Christmas is approaching and we are all making our wish lists! But what if each of us could give the gift of life? You can! Here in Jamaica we always have a shortage of blood and a high demand for blood and blood products. Unfortunately, it takes serious events to get the blood bank full because of pleas and cries of the public.
I have had a close family member who benefited from blood, during this time I had to go around asking for donations. Luckily, my colleagues, friends and even strangers were nice enough to donate on that family member’s behalf. We did not need all the blood we got, but I remember dropping off the slips and the workers at the blood bank telling me that we were doing wonders for them and to keep encouraging people to donate.
The only thing that can replace blood is blood, there is nothing better. Many persons (around the world) get substandard medical care because of the lack of blood and having to prioritize and ration the already short supply. We need much more education around blood donation and we need to dispel myths.
The safest donations are voluntary, this is why we can’t offer incentives other than a great feeling and knowing your donation has the potential to save several lives. When donations are voluntary it increases the quality of the blood. We cannot put a price on blood.
So let’s talk.
Donating blood is bad for my health.
No- You cannot get any infections after donating blood and there are very specific criteria which ensure that those who donate blood won’t experience any ill effects. Health wise, in order to donate you must be in good health and have an adequate blood count and they will test this at the time of donation. Read more on what is meant by good health and donating here.
Blood donation is painful.
Now this is fairly subjective. A lot of us are afraid of needles and that drives a lot of the fear with donation. From my own personal experience the most painful part is the needle stick- which honestly is not that bad and doesn’t last very long. Most of the phlebotomists in the blood donation centre are skilled enough to only stick once! Everything else is absolutely pain free.
Am I eligible to donate?
This is a loaded question. There are various criteria which may differ from country to country. In general there is a maximum and minimum age to donate, about 17 to 60, there is a minimum weight, in general about 110 pounds. Other things are also taken into consideration such as, having a recent piercing or tattoo, having a recent or current viral illness or having a low blood count. Each time you go to donate these questions are asked over and over again regardless of how often you go.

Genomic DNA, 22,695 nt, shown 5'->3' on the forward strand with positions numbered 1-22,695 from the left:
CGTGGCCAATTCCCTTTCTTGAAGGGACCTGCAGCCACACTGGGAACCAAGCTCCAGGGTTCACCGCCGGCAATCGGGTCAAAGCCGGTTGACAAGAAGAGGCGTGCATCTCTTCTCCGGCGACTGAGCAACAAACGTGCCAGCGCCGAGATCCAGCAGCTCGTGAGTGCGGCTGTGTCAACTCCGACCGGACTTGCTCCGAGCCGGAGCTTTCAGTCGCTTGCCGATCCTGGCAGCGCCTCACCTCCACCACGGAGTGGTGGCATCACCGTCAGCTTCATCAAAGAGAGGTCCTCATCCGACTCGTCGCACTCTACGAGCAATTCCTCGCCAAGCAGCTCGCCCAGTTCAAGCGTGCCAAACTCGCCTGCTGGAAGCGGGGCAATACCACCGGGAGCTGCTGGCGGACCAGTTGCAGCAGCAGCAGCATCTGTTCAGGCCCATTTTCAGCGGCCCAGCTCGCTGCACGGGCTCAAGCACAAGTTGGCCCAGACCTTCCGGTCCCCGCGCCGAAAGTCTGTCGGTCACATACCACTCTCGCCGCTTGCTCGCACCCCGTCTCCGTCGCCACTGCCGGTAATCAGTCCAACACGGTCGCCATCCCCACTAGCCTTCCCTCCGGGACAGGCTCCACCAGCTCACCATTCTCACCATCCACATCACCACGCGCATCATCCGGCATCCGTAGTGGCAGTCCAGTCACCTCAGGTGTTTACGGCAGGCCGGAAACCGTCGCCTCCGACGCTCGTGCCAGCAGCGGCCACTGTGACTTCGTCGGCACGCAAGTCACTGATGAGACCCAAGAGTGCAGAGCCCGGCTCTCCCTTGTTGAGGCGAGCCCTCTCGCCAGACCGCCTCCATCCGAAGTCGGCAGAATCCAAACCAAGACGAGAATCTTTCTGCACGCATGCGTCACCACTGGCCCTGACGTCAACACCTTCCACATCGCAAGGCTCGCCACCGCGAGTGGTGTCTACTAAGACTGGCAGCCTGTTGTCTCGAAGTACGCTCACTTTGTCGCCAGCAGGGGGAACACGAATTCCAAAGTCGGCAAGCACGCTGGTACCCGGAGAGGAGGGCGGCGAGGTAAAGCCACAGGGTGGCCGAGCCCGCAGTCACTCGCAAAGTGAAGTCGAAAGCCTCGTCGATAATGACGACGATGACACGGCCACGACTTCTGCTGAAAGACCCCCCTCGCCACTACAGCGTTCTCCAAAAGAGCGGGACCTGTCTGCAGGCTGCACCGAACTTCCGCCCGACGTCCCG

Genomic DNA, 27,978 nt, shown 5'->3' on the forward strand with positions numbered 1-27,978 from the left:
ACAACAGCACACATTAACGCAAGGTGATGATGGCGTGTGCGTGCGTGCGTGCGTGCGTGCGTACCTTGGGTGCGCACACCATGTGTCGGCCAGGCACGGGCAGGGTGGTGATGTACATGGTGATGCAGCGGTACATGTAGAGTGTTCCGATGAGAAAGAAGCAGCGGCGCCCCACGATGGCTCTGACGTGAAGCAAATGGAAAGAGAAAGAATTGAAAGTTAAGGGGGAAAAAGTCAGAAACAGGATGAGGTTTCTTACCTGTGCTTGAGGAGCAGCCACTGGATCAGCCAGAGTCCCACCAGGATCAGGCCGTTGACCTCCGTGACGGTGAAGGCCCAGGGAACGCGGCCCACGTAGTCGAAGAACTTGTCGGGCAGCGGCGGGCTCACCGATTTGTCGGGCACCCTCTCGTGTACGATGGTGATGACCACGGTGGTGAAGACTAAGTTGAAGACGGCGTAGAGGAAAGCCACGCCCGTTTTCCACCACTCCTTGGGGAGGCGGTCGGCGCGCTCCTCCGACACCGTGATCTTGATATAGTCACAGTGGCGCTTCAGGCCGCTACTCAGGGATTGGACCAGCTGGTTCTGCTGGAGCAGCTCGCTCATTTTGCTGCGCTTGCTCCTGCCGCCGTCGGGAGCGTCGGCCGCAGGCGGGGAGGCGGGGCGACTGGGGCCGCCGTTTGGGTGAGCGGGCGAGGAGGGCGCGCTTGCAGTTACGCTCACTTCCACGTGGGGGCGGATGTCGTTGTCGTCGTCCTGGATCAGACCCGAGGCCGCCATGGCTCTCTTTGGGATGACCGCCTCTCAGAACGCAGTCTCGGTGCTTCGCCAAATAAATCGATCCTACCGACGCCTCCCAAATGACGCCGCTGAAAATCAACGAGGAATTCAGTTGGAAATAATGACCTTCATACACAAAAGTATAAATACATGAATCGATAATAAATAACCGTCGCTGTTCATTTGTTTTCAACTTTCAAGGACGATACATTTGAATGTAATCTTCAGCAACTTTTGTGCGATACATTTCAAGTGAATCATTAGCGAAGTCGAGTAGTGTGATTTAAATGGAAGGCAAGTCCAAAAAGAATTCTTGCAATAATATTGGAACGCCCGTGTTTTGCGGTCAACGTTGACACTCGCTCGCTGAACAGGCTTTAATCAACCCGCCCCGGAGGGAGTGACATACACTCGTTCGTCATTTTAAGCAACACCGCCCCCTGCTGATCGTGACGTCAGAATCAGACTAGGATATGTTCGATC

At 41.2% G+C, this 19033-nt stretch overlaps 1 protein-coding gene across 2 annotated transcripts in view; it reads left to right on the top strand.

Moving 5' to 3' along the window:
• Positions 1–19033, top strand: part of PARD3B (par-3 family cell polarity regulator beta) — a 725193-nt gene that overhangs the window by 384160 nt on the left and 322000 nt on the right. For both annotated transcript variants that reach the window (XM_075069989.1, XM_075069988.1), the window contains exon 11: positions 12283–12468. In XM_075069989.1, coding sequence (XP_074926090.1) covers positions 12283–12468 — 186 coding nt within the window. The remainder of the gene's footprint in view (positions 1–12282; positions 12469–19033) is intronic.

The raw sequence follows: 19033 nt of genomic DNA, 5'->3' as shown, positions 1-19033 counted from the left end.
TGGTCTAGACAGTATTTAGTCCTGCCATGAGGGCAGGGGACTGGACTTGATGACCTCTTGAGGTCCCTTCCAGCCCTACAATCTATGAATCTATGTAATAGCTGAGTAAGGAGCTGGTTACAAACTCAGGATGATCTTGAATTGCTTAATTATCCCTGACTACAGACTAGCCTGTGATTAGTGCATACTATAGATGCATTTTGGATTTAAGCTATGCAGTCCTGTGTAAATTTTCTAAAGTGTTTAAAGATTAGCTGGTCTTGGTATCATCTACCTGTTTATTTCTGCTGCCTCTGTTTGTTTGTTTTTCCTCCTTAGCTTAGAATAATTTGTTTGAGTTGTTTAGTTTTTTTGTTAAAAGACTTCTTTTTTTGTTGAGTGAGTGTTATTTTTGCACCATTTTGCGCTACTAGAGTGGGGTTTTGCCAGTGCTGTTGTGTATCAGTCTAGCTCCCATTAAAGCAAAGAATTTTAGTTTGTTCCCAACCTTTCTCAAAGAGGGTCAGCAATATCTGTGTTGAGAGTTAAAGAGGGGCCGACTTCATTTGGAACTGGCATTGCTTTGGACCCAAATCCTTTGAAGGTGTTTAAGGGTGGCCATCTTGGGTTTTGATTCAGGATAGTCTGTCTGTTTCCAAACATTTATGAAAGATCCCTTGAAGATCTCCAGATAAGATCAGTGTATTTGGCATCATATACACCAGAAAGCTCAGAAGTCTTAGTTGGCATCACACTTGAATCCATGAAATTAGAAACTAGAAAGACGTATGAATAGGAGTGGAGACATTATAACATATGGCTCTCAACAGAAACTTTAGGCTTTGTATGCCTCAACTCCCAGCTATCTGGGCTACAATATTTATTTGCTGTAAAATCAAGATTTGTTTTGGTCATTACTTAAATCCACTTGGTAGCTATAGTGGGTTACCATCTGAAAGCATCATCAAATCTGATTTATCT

How often can I donate?
In Jamaica it is every 3 months, some countries go as low as every 2 months.
Where can I donate?
In Jamaica we have designated collection centres. Here’s a list.
What will the blood be used for?
The blood would treat persons who have lost blood due to trauma. Persons who have various types of anaemias, which is when there is a deficiency of red blood cells or the molecule in the red blood cell that carries oxygen, and used as replacement during life saving surgeries. Among other uses.
Walk me through the process.
Once you have decided you want to donate blood, you will go to any of the collection centres closest to you. They will ask you several questions to see if you are eligible, if you are, they will then test your blood type and if you have enough to be able to give safely. The procedure of taking the blood is completely sterile so there is no cross contamination. It takes a few minutes to fill the bag, they also take samples for testing for various diseases. When it’s finished you will be given something sweet and asked to stay a while just so they can monitor you. Then you go about your day feeling great knowing you saved lives!
If you would like to know more about blood donation, the Pan American Health Organization (PAHO) has a great document on the topic and for Jamaica specific information the National Blood Transfusion Service has a dedicated website . Other pages that I have linked also have more information. You can speak to your doctor or visit your local blood donation centre to see if you’re eligible to donate and answer any questions you may have.
Comment below what are your thoughts on blood donation and remember to encourage others about the benefits of blood!
Samantha C. Johnson